JFK Airport Security Guards Vote to Strike December 20
Employees of two security contractors at JFK airport voted this afternoon to go on strike December 20 if their employers don't come to the table and address at least some of their complaints.
Diana Eliazov Prince Jackson is one of the airport security guards who voted to strike.
The timing of the strike, near the peak of the holiday travel season, could seriously snarl traffic out of JFK. It would be difficult for the contractors, Air Serv and Global Elite, to hire replacement workers, since it can take weeks and months for required security checks to go through.
The employees aren't members of a union, but they are backed by the Service Employees International Union 32BJ.
"They've been trying to organize," said Michael Allen, a 32BJ spokesman. "But the company has brought workers in to meetings, intimidated them, and tried to silence them."
The workers say they want their employers to stop the intimidation, and also to provide better training, functional radios and battery-charging stations, and appropriate uniforms for cold and rainy weather for workers assigned to outdoor duties.
The Voice first wrote about the struggle of the security workers a year ago in our cover story Air Safety On The Cheap, which told the story of Air Serv employee Prince Jackson, who makes eight dollars an hour and survives by living in a single room in another family's basement and gets much of his food from a church pantry.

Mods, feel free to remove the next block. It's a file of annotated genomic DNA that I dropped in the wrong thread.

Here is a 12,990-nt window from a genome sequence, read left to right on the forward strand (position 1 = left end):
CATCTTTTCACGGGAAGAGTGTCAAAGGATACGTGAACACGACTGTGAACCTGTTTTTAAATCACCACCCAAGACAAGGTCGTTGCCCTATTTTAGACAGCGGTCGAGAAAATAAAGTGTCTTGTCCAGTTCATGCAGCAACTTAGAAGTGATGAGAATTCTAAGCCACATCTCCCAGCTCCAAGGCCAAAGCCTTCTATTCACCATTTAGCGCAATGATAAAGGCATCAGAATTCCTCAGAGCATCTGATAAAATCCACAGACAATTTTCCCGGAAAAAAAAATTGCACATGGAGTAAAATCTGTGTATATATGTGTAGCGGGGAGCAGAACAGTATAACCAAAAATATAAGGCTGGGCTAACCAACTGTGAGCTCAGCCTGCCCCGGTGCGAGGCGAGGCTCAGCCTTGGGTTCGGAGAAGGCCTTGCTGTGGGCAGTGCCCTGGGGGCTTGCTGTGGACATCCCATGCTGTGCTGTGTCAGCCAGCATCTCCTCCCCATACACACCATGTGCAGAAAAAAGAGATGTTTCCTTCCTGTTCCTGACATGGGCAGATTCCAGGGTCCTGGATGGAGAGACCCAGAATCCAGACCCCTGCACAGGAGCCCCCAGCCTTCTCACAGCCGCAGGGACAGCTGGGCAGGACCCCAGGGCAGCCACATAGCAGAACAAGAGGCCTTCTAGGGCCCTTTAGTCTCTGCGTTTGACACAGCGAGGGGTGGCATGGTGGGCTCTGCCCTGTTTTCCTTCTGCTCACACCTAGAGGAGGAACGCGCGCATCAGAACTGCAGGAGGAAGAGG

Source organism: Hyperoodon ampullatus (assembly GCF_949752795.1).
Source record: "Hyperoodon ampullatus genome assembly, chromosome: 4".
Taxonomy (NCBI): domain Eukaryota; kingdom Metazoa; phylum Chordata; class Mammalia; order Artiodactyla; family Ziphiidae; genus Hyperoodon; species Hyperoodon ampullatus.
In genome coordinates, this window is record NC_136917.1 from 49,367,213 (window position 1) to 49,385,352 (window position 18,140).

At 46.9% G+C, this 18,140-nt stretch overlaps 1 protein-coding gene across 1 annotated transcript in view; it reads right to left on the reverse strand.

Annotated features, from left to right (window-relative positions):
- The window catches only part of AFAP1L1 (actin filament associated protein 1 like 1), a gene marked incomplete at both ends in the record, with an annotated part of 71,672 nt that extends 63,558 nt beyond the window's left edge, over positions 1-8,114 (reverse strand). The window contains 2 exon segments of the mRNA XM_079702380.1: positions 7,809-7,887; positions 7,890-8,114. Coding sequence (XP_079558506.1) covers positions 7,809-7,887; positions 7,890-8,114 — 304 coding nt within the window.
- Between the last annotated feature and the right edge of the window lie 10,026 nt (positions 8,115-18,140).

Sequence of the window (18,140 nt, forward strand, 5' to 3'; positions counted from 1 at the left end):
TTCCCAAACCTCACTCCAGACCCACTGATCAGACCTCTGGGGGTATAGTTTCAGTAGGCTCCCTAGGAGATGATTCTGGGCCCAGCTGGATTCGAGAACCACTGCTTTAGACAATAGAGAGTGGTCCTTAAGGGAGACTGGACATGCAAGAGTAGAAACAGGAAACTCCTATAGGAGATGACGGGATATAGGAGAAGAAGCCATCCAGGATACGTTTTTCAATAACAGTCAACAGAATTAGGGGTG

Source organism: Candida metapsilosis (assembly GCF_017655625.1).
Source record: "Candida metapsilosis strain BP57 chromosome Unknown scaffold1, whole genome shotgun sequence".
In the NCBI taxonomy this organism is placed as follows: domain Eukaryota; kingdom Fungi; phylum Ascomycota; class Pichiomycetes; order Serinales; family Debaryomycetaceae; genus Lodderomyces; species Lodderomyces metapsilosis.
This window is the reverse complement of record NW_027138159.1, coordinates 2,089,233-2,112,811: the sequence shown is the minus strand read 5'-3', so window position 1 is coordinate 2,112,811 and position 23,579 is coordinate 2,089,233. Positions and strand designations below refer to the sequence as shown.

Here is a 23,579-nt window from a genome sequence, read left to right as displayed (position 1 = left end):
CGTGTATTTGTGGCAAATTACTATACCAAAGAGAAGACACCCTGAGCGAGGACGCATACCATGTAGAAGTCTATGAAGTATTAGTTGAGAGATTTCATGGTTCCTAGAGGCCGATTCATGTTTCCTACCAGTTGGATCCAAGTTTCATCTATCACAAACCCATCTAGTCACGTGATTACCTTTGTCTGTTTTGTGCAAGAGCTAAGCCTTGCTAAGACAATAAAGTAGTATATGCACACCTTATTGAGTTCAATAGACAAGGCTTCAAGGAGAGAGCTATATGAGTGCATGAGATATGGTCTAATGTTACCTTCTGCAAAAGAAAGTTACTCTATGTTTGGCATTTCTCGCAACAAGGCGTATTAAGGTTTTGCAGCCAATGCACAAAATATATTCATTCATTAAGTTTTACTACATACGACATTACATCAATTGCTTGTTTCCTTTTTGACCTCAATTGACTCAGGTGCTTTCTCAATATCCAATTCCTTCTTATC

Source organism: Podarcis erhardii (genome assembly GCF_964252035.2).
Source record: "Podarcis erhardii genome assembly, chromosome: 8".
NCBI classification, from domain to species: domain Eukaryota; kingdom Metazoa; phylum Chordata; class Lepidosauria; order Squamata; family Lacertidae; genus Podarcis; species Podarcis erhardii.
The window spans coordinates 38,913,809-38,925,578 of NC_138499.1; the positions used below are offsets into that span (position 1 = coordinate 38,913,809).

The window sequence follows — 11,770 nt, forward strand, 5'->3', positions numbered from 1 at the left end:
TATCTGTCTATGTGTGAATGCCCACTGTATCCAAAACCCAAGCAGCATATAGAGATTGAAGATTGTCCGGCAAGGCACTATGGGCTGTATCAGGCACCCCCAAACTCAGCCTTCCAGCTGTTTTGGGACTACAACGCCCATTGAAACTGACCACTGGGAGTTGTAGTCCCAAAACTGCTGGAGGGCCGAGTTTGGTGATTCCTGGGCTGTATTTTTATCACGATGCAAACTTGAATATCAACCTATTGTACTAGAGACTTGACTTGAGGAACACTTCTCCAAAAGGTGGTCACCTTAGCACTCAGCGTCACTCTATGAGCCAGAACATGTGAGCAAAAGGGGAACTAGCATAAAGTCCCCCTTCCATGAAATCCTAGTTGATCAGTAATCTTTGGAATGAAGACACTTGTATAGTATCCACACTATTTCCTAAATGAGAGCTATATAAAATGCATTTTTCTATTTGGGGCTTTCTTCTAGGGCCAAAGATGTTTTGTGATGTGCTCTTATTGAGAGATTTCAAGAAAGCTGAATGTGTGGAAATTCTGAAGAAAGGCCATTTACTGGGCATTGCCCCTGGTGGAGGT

Reached today Jackson said little has changed in the past year.
Jackson said the timing of the strike isn't strategic.
"It just came to this point," he said. "It's sort of a coincidence really that it's happening at this time."
But Jackson acknowledged that the holiday strike timing could give the workers leverage. "We expect that there would be problem with some of the travelers," he said. "It could possibly really cripple Delta airlines. Without us, you would have several exit doors that wouldn't be covered.That could endanger the public the passengers. Anyone could enter through an exit door."
Asked how non-union workers already making poverty wages would survive a strike, Jackson said he hopes it doesn't come to that.
"We really don't want to strike," he said. "If we really did actually go out, it wouldn't last long. A day maybe."
Asked for comment, Air Serv issued the following statement.
"These issues have only just come to our attention this week. We are now in the process of reviewing them. As our policies make clear, we value employees' input on matters of concern to them. Accordingly, we will be speaking with employees on these matters in the days and weeks to come."
In its own statement, Global Elite disputed the workers' claims and blamed the union:
Global Elite Group continues to maintain these are the actions of the service workers' union that is making false statements and allegations and not that of our employees. Our employees are and have always been our most valuable asset. Every level of management is in constant dialogue with our trained and professional field staff. It is our policy to work with and provide all the necessary resources to our employees to ensure operations continue to run smoothly for the flying public. Our strong record of safety and security is proof of this. At Global Elite Group, safety and security is our top priority. We have built a proud reputation for our high quality of service in an industry that is heavily audited, inspected and regulated by the Transportation Security Administration.
You can watch Jackson tell more of his story in this union-produced video:
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